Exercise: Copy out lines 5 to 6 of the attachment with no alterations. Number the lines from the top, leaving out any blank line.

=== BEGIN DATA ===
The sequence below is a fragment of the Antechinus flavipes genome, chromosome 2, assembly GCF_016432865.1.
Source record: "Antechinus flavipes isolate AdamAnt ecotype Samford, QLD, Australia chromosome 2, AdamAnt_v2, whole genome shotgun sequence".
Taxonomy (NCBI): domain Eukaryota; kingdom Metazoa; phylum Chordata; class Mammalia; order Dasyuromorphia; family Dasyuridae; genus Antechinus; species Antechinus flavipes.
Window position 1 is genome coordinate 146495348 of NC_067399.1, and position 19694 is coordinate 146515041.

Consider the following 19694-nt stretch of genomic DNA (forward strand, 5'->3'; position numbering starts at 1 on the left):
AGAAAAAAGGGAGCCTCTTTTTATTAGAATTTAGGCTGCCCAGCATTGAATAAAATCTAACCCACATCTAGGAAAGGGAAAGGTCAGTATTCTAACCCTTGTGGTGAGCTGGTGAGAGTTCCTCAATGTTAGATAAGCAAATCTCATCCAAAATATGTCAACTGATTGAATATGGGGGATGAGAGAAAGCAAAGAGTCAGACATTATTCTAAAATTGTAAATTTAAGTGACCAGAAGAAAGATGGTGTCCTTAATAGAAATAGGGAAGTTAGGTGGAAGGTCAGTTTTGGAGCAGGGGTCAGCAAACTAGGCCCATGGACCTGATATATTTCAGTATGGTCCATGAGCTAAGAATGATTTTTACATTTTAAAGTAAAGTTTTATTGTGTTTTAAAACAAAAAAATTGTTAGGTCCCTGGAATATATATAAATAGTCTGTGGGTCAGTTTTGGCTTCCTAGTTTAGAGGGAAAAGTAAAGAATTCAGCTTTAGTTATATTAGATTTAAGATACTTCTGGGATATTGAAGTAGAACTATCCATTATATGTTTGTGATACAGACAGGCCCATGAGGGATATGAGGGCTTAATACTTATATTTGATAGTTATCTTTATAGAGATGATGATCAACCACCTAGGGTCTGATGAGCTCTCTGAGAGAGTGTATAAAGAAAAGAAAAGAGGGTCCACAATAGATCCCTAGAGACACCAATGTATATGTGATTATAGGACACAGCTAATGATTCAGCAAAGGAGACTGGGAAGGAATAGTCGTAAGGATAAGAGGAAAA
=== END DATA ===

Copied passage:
Consider the following 19694-nt stretch of genomic DNA (forward strand, 5'->3'; position numbering starts at 1 on the left):
AGAAAAAAGGGAGCCTCTTTTTATTAGAATTTAGGCTGCCCAGCATTGAATAAAATCTAACCCACATCTAGGAAAGGGAAAGGTCAGTATTCTAACCCTTGTGGTGAGCTGGTGAGAGTTCCTCAATGTTAGATAAGCAAATCTCATCCAAAATATGTCAACTGATTGAATATGGGGGATGAGAGAAAGCAAAGAGTCAGACATTATTCTAAAATTGTAAATTTAAGTGACCAGAAGAAAGATGGTGTCCTTAATAGAAATAGGGAAGTTAGGTGGAAGGTCAGTTTTGGAGCAGGGGTCAGCAAACTAGGCCCATGGACCTGATATATTTCAGTATGGTCCATGAGCTAAGAATGATTTTTACATTTTAAAGTAAAGTTTTATTGTGTTTTAAAACAAAAAAATTGTTAGGTCCCTGGAATATATATAAATAGTCTGTGGGTCAGTTTTGGCTTCCTAGTTTAGAGGGAAAAGTAAAGAATTCAGCTTTAGTTATATTAGATTTAAGATACTTCTGGGATATTGAAGTAGAACTATCCATTATATGTTTGTGATACAGACAGGCCCATGAGGGATATGAGGGCTTAATACTTATATTTGATAGTTATCTTTATAGAGATGATGATCAACCACCTAGGGTCTGATGAGCTCTCTGAGAGAGTGTATAAAGAAAAGAAAAGAGGGTCCACAATAGATCCCTAGAGACACCAATGTATATGTGATTATAGGACACAGCTAATGATTCAGCAAAGGAGACTGGGAAGGAATAGTCGTAAGGATAAGAGGAAAA